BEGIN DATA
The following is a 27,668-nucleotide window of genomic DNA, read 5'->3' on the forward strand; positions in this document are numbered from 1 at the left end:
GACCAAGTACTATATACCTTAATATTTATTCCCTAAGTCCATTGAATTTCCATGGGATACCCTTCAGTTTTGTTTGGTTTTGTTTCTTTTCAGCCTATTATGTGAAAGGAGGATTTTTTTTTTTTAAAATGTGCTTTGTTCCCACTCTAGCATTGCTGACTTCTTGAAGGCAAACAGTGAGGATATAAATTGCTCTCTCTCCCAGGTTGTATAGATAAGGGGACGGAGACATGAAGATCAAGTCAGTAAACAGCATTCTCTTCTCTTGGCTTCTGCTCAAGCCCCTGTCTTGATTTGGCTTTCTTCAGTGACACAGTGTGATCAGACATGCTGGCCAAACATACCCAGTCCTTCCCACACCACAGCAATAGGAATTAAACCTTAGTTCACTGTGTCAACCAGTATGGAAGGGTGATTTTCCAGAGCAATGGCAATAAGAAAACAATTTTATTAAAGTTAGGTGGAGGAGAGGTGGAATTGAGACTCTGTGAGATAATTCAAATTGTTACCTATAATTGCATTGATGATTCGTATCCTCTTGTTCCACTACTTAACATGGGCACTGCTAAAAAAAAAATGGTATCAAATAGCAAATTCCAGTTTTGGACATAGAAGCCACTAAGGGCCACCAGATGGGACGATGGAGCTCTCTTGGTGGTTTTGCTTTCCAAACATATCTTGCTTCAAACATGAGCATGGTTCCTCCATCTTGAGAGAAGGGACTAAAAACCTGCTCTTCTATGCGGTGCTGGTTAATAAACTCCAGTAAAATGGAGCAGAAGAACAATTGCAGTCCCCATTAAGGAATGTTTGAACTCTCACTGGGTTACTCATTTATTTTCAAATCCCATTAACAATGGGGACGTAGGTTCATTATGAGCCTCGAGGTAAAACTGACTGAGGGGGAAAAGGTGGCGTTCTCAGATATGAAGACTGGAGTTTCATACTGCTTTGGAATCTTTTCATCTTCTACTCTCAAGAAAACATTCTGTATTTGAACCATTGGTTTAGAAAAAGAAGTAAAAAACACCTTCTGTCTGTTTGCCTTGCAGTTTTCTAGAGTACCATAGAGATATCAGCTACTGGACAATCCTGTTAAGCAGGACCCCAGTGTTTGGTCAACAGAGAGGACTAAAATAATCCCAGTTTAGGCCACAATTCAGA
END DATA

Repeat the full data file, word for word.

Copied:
The following is a 27,668-nucleotide window of genomic DNA, read 5'->3' on the forward strand; positions in this document are numbered from 1 at the left end:
GACCAAGTACTATATACCTTAATATTTATTCCCTAAGTCCATTGAATTTCCATGGGATACCCTTCAGTTTTGTTTGGTTTTGTTTCTTTTCAGCCTATTATGTGAAAGGAGGATTTTTTTTTTTTAAAATGTGCTTTGTTCCCACTCTAGCATTGCTGACTTCTTGAAGGCAAACAGTGAGGATATAAATTGCTCTCTCTCCCAGGTTGTATAGATAAGGGGACGGAGACATGAAGATCAAGTCAGTAAACAGCATTCTCTTCTCTTGGCTTCTGCTCAAGCCCCTGTCTTGATTTGGCTTTCTTCAGTGACACAGTGTGATCAGACATGCTGGCCAAACATACCCAGTCCTTCCCACACCACAGCAATAGGAATTAAACCTTAGTTCACTGTGTCAACCAGTATGGAAGGGTGATTTTCCAGAGCAATGGCAATAAGAAAACAATTTTATTAAAGTTAGGTGGAGGAGAGGTGGAATTGAGACTCTGTGAGATAATTCAAATTGTTACCTATAATTGCATTGATGATTCGTATCCTCTTGTTCCACTACTTAACATGGGCACTGCTAAAAAAAAAATGGTATCAAATAGCAAATTCCAGTTTTGGACATAGAAGCCACTAAGGGCCACCAGATGGGACGATGGAGCTCTCTTGGTGGTTTTGCTTTCCAAACATATCTTGCTTCAAACATGAGCATGGTTCCTCCATCTTGAGAGAAGGGACTAAAAACCTGCTCTTCTATGCGGTGCTGGTTAATAAACTCCAGTAAAATGGAGCAGAAGAACAATTGCAGTCCCCATTAAGGAATGTTTGAACTCTCACTGGGTTACTCATTTATTTTCAAATCCCATTAACAATGGGGACGTAGGTTCATTATGAGCCTCGAGGTAAAACTGACTGAGGGGGAAAAGGTGGCGTTCTCAGATATGAAGACTGGAGTTTCATACTGCTTTGGAATCTTTTCATCTTCTACTCTCAAGAAAACATTCTGTATTTGAACCATTGGTTTAGAAAAAGAAGTAAAAAACACCTTCTGTCTGTTTGCCTTGCAGTTTTCTAGAGTACCATAGAGATATCAGCTACTGGACAATCCTGTTAAGCAGGACCCCAGTGTTTGGTCAACAGAGAGGACTAAAATAATCCCAGTTTAGGCCACAATTCAGA